Our expectations for inflation are still muted, however, given the price-suppressing, secular impact of technology,globalization, and demographics upon inflation. Factors that don’t sit that well within econometric models are hardto measure, but these influences are real and showing themselves in inflation data that should be higher, all elseequal. Therefore, while inflation and rates may rise in 2018, the inflation cycle still looks modest to us, which willgive corporates and consumers some time to adjust as interest rates begin to gradually rise. Meanwhile, if growthand inflation accelerate, the market, in this mood, will likely see the positive side near term. It’s still a risk to beconscious of, however, given the lessons learned from the global financial crisis and the unknowns associatedwith how investors will react if the credit cycle does begin to change for the worse.


In prime position for some sort of disruption to the low-volatility, positive-sentiment environment is the boringnormality of greater uncertainty. Almost everything has gone right in the trailing year, from corporate earningsrebounding to PMI’s accelerating to China stimulating its economy. Add in the extra bonus of less extremepolitical voices and outcomes in Europe and the U.S. (disputes with North Korea aside), and you can somewhatjustify the strong rebound in investor enthusiasm, especially given its grudging absence over the past decade.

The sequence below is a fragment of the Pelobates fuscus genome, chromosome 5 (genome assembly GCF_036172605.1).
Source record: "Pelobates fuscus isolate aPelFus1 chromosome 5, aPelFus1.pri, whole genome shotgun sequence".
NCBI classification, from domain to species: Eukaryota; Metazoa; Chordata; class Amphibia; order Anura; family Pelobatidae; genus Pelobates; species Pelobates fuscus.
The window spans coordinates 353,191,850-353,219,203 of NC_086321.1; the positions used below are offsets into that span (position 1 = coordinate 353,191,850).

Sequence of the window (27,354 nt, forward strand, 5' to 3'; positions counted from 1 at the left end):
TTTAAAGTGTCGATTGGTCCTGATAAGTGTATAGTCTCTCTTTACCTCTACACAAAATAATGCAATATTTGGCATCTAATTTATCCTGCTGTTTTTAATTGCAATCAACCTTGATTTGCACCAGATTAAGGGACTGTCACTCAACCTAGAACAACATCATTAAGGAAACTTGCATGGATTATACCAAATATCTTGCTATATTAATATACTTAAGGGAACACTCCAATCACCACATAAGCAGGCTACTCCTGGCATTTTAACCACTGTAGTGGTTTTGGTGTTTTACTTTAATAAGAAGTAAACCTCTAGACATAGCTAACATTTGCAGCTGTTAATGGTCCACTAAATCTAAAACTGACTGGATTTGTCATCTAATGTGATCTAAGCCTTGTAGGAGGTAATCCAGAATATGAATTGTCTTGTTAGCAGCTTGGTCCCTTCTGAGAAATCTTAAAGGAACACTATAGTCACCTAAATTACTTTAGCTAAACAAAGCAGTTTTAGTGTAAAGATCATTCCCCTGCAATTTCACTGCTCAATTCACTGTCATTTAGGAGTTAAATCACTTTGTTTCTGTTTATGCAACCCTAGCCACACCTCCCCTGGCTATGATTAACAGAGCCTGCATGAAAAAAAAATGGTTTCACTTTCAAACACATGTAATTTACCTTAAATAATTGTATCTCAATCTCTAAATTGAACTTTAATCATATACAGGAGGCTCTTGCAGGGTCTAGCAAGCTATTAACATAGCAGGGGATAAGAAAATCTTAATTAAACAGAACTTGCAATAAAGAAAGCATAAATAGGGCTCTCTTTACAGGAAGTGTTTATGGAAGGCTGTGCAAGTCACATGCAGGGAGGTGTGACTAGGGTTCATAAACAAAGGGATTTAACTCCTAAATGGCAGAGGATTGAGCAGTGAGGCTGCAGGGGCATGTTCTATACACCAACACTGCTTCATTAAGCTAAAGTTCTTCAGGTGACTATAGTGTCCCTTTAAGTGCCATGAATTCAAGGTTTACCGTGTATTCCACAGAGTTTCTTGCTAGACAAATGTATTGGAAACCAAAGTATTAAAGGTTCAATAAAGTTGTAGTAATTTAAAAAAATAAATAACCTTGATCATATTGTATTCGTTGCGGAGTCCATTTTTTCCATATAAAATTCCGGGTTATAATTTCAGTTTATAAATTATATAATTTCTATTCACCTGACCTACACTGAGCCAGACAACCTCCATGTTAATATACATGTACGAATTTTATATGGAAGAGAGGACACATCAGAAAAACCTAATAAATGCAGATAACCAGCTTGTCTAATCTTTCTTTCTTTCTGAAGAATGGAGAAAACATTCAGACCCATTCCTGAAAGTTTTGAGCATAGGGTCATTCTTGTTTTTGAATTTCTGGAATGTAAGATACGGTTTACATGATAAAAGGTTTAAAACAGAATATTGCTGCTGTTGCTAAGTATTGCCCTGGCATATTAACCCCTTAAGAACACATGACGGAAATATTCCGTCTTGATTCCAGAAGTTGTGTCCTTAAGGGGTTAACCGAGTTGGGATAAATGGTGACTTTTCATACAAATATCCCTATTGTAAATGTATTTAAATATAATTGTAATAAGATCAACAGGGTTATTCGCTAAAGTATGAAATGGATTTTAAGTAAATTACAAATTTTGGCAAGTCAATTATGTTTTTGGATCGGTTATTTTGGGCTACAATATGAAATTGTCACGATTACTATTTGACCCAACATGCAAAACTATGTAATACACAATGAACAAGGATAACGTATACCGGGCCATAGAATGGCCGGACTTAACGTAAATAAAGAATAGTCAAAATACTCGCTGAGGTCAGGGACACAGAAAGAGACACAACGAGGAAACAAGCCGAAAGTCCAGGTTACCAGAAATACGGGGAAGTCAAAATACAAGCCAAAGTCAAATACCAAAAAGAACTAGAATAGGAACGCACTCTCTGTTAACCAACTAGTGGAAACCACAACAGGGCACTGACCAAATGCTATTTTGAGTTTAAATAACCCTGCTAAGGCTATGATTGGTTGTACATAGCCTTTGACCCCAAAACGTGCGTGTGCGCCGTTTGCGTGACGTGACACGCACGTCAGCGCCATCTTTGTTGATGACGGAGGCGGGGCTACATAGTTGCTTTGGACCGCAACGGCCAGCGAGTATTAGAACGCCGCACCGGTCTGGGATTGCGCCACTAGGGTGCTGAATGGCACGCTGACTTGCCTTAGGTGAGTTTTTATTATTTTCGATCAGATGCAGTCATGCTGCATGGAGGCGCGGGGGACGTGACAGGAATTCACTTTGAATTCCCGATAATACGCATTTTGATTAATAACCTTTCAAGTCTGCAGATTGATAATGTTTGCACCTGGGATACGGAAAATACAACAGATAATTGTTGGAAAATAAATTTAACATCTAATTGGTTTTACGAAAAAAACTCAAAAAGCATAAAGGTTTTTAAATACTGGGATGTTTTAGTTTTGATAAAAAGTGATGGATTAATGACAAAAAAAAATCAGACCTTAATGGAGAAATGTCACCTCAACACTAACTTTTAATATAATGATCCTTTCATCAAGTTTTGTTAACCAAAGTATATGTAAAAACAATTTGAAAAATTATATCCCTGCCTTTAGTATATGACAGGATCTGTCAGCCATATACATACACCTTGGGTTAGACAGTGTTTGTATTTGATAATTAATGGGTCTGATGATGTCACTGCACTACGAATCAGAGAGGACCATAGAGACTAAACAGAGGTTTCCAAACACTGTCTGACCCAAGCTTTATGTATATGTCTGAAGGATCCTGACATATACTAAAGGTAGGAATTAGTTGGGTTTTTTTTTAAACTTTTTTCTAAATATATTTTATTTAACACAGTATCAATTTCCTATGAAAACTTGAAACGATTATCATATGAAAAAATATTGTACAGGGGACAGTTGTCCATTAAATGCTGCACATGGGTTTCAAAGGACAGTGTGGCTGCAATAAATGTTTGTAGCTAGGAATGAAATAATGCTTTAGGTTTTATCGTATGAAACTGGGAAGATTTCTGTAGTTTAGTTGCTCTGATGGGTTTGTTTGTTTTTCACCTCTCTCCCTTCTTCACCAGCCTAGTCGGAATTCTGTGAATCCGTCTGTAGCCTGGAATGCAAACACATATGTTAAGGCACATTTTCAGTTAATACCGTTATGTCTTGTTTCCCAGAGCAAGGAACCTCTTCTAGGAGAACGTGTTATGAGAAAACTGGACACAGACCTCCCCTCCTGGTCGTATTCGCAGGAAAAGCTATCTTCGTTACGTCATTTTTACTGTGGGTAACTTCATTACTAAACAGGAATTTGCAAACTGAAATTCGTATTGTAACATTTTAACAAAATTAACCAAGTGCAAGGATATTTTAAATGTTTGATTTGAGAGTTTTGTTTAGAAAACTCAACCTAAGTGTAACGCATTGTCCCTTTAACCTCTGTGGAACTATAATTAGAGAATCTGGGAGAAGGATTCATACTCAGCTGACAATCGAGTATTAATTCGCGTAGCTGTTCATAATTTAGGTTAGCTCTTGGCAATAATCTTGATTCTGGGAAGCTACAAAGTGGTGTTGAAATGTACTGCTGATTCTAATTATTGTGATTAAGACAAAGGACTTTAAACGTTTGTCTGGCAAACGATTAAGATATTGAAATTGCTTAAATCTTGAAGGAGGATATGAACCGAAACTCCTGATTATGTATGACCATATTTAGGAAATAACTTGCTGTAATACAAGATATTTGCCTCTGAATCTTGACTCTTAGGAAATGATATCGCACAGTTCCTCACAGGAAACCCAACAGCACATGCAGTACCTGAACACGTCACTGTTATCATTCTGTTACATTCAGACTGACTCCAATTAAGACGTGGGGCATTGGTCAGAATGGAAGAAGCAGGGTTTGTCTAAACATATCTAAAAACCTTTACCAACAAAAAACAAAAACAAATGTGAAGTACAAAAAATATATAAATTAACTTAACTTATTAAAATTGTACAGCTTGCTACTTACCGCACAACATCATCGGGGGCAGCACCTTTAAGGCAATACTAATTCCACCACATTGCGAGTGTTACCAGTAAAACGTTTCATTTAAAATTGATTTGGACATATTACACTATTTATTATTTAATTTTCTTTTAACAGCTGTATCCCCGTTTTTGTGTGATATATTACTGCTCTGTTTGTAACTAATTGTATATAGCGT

It’s hard to envisage a repeat of 2017 as we begin to compare higher fundamental data points with considerablyhigher expectations. In corporate profit terms, whether its European exporters facing euro strength or the seculargrowthwinners facing blow-out, year-on-year earnings comparisons, there likely will be some disappointment topotentially shake the confidence, assumptions, and time horizons of investors. In many respects, this may actuallyprolong the bull market even further, given the concerns that stem from the alternative scenario of more smoothgrowth and stability. In this case, the ongoing search for risk in a market sorely lacking in volatility will likely pushmarkets into full-on euphoria.